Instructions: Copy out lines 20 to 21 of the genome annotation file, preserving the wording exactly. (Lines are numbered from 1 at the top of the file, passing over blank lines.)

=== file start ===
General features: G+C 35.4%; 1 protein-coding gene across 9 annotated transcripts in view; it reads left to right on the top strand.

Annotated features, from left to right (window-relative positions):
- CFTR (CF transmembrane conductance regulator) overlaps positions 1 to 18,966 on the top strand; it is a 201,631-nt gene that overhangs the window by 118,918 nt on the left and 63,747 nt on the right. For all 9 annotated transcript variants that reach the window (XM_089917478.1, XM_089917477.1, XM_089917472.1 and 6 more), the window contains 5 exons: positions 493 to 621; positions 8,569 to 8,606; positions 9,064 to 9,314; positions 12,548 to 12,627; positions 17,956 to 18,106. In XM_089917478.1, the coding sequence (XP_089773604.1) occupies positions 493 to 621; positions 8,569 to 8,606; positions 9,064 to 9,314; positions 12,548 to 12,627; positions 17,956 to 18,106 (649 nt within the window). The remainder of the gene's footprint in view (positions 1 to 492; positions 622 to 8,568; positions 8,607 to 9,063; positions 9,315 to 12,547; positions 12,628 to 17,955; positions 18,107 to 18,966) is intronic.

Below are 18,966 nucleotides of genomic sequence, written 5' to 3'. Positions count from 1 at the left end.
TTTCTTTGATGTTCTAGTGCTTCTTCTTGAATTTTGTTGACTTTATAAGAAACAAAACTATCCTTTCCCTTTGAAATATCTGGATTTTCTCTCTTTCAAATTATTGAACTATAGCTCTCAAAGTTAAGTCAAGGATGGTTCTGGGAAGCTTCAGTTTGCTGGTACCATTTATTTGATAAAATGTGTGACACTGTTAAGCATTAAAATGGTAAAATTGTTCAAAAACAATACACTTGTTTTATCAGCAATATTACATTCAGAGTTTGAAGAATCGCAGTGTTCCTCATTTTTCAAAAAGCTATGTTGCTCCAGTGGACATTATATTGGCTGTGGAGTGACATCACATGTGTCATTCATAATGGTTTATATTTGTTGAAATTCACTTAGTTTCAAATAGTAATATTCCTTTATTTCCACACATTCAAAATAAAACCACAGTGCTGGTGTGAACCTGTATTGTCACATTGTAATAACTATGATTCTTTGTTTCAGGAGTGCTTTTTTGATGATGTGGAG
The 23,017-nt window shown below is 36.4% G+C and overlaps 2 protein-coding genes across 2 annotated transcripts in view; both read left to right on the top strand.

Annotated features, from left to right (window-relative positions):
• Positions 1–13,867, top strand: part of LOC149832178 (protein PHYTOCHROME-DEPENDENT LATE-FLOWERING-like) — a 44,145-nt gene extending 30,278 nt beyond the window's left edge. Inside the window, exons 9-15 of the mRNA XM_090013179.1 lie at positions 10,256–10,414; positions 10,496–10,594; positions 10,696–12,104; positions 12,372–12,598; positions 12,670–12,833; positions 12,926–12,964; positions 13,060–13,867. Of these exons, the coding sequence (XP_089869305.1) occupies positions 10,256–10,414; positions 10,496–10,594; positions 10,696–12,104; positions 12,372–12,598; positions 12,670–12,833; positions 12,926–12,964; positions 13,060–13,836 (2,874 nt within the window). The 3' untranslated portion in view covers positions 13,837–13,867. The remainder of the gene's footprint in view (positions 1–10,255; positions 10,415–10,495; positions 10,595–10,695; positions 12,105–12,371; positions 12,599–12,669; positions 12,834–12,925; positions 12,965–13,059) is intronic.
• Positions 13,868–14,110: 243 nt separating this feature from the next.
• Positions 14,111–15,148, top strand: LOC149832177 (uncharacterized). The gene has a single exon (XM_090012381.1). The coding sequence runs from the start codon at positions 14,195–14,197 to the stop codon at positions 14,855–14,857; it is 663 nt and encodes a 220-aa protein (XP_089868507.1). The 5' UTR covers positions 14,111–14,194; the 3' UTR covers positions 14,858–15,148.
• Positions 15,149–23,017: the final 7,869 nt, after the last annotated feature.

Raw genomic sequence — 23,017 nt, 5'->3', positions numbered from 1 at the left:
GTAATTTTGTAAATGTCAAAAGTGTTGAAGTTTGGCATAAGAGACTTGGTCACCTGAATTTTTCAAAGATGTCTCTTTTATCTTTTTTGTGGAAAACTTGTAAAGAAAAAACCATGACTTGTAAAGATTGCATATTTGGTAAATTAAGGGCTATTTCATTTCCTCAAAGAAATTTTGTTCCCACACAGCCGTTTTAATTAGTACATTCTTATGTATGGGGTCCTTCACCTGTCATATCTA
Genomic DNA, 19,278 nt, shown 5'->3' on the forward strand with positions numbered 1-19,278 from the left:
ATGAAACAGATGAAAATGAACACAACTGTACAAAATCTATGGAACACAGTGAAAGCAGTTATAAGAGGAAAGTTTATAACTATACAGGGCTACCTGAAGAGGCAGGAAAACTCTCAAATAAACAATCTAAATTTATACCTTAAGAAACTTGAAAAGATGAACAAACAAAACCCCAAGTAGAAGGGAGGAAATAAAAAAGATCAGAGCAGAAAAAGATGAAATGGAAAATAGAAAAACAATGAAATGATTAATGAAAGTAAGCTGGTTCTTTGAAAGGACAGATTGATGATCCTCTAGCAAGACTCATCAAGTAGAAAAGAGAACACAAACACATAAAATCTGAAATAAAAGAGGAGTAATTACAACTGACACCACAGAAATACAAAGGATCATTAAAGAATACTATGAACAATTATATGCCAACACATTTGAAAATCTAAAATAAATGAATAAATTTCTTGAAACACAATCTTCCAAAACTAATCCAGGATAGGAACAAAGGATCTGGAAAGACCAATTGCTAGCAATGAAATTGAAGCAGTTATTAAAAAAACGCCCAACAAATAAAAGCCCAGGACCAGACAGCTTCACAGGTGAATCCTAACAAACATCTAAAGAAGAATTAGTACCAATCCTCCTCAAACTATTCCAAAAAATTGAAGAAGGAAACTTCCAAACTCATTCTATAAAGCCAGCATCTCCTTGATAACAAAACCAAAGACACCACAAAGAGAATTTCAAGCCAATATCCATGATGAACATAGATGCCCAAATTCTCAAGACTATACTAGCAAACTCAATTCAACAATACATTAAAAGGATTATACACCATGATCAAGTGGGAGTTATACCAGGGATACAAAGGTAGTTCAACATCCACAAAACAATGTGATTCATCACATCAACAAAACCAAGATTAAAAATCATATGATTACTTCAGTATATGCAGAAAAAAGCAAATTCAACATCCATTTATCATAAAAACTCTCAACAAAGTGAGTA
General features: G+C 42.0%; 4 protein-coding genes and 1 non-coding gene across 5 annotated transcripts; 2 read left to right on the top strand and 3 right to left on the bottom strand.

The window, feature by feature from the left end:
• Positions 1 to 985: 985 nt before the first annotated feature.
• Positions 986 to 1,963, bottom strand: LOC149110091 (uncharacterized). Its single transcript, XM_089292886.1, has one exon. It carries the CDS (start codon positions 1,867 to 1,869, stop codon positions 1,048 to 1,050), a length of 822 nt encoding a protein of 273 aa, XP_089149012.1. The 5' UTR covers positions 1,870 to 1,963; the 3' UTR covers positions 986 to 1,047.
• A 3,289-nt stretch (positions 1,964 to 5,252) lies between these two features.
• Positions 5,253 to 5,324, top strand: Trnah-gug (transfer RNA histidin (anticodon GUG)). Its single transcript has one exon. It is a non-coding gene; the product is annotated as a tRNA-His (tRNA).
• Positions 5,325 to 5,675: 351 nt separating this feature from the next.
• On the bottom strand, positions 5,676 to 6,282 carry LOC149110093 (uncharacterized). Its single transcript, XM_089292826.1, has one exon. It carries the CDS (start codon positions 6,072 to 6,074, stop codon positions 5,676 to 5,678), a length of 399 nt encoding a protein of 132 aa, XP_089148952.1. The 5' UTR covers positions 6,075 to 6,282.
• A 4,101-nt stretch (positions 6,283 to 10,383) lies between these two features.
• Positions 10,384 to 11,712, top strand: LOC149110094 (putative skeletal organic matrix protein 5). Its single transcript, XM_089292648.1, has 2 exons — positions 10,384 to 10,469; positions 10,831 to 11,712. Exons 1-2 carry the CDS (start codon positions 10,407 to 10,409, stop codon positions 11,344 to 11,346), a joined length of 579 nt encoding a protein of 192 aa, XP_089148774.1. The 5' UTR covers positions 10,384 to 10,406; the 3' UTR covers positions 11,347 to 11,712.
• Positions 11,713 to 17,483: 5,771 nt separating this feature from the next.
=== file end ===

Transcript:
• A 3,289-nt stretch (positions 1,964 to 5,252) lies between these two features.
• Positions 5,253 to 5,324, top strand: Trnah-gug (transfer RNA histidin (anticodon GUG)). Its single transcript has one exon. It is a non-coding gene; the product is annotated as a tRNA-His (tRNA).